The dispensary winners are: Greenhouse Wellness, Ellicott City, Maryland; Jushi Holdings Inc., Boca Raton, Florida; ONE Cannabis, Denver, Colorado; Hashtag Cannabis, Seattle, Washington; and The Grove, Las Vegas, Nevada.

During the 2020 Cannabis Conference, April 21-23 in Las Vegas, Darren Brisebois, president of top-ranking OGEN by Bloom Cultivation, and Dr. Leslie Apgar and Gina Dubbé, founders of top-ranking dispensary Greenhouse Wellness, will share insights into how they create an exceptional place to work.

Cannabis Business Times and Cannabis Dispensary developed the awards in partnership with the Best Companies Group (BCG), a global research organization specializing in recognizing great places to work.

“As the cannabis industry continues to rapidly expand, we believe it is important to recognize those companies that are dedicated to the best business practices and operations for themselves, their customers, and their employees,” said Noelle Skodzinski, editorial director of Cannabis Business Times and Cannabis Dispensary.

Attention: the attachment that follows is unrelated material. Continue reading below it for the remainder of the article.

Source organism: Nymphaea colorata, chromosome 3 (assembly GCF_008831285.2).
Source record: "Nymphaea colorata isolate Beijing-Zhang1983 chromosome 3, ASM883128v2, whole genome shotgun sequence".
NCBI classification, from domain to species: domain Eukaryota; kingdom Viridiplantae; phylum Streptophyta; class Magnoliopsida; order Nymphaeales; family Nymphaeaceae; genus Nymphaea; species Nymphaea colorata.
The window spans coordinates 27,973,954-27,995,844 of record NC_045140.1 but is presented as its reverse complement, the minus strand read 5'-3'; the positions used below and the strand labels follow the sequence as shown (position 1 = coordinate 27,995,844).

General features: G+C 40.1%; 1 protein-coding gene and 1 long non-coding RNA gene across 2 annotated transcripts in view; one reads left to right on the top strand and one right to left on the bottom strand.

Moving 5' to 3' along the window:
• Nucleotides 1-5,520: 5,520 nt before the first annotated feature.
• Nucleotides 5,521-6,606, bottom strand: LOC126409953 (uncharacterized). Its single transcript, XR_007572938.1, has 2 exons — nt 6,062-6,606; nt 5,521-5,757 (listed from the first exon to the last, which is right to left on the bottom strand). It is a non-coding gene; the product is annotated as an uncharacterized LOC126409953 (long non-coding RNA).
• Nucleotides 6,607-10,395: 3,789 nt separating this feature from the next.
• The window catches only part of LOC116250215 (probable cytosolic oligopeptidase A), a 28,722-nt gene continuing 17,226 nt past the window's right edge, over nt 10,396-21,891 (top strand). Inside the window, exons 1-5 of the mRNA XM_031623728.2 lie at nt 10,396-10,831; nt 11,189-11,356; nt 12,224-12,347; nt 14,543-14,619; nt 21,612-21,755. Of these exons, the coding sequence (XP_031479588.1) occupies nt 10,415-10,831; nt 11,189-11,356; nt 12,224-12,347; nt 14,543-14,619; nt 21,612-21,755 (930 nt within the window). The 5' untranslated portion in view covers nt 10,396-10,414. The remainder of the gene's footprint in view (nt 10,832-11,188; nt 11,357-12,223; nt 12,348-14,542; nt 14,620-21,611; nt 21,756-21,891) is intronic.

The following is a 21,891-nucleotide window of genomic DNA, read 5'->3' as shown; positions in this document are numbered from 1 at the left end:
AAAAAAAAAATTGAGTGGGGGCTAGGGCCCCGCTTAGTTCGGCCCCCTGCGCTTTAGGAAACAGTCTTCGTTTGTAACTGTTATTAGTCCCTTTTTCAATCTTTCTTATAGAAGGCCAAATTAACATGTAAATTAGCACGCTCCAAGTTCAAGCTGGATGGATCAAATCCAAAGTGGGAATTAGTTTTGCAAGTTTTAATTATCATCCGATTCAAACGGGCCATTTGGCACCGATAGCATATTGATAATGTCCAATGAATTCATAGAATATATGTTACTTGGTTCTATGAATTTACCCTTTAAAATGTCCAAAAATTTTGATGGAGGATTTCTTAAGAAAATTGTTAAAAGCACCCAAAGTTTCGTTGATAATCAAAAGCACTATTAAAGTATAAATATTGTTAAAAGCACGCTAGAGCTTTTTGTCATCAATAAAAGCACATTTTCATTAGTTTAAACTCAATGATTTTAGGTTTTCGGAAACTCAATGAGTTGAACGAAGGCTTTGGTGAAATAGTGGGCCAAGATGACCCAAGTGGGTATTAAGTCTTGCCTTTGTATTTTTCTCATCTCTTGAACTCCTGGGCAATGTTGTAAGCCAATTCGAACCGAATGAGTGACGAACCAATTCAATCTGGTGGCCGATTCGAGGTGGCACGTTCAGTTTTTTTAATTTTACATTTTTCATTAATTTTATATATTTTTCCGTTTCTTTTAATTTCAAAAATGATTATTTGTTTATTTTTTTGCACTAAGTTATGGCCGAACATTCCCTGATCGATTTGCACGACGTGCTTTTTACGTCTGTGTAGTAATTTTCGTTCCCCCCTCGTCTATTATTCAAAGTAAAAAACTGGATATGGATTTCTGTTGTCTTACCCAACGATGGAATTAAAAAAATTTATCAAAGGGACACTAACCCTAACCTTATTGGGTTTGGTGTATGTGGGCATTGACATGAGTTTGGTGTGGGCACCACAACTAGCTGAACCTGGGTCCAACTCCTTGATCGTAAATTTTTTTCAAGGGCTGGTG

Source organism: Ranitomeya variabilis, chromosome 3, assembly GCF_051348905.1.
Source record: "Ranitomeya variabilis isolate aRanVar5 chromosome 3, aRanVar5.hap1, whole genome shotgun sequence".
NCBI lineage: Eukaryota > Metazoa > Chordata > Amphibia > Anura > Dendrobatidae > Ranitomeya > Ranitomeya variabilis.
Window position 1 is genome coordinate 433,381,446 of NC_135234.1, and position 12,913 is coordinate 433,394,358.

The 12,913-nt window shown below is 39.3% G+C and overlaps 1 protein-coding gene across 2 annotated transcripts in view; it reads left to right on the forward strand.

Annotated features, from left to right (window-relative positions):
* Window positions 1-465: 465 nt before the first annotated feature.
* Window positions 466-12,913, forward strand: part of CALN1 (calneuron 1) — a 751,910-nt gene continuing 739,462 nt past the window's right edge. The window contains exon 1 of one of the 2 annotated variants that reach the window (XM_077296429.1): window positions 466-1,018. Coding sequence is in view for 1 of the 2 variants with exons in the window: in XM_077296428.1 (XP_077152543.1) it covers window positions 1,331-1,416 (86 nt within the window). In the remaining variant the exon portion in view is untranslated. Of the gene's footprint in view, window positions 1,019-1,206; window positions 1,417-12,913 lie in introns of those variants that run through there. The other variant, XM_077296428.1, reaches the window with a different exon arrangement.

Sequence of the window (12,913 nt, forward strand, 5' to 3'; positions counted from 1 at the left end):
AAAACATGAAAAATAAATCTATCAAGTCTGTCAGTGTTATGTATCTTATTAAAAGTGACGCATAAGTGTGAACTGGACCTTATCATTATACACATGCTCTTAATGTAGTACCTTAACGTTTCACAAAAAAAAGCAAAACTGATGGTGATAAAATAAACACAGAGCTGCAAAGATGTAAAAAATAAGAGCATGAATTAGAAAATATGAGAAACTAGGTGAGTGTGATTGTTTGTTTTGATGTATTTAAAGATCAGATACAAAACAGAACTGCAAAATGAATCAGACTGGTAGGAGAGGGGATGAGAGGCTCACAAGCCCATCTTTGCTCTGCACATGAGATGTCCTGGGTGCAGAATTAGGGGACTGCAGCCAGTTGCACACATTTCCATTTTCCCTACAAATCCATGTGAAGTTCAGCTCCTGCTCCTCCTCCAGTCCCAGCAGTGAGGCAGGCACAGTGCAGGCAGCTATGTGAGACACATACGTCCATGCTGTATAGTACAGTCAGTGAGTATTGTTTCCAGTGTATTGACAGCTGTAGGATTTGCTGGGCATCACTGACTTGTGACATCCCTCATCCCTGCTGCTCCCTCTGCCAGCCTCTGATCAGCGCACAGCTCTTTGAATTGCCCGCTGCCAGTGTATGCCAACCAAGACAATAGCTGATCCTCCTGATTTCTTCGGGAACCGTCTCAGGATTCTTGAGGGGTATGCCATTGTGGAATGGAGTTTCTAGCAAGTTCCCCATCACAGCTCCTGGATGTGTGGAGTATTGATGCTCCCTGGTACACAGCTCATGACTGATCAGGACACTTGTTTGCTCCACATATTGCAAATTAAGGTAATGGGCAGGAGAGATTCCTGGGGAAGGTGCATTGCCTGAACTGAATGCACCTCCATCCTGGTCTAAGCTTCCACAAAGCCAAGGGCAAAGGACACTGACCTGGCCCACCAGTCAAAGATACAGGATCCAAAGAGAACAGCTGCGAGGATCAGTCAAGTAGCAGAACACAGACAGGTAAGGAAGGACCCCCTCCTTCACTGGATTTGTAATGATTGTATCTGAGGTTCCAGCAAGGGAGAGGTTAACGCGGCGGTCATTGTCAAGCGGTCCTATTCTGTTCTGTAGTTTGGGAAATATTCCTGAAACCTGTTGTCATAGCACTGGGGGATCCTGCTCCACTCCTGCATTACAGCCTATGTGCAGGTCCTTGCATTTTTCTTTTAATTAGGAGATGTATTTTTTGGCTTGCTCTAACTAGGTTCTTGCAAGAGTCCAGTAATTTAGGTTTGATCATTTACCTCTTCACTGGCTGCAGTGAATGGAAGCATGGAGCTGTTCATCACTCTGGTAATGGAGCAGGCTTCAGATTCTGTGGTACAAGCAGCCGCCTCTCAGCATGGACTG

Cannabis Business Times and Cannabis Dispensary are the leading publications serving the cannabis industry’s cultivation and retail segments.

The Best Cannabis Companies To Work For awards are based on a comprehensive evaluation of each participating company’s workplace policies, practices and demographics— accounting for 25% of the evaluation. Company employees were also surveyed to assess the experiences and attitudes of individual employees with respect to the workplace—accounting for 75% of each company’s total score.

Full eligibility requirements can be found here

For more information on the Best Cannabis Companies To Work For program, visit

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5 Coronavirus Myths You Should Stop Believing Immediately

Edward Cooper

Let’s get one thing straight: you have every right to be concerned about the issue of the coronavirus, or Covid-19. At the time of writing, there are currently 139,000 cases and 5,000 reported deaths from the disease.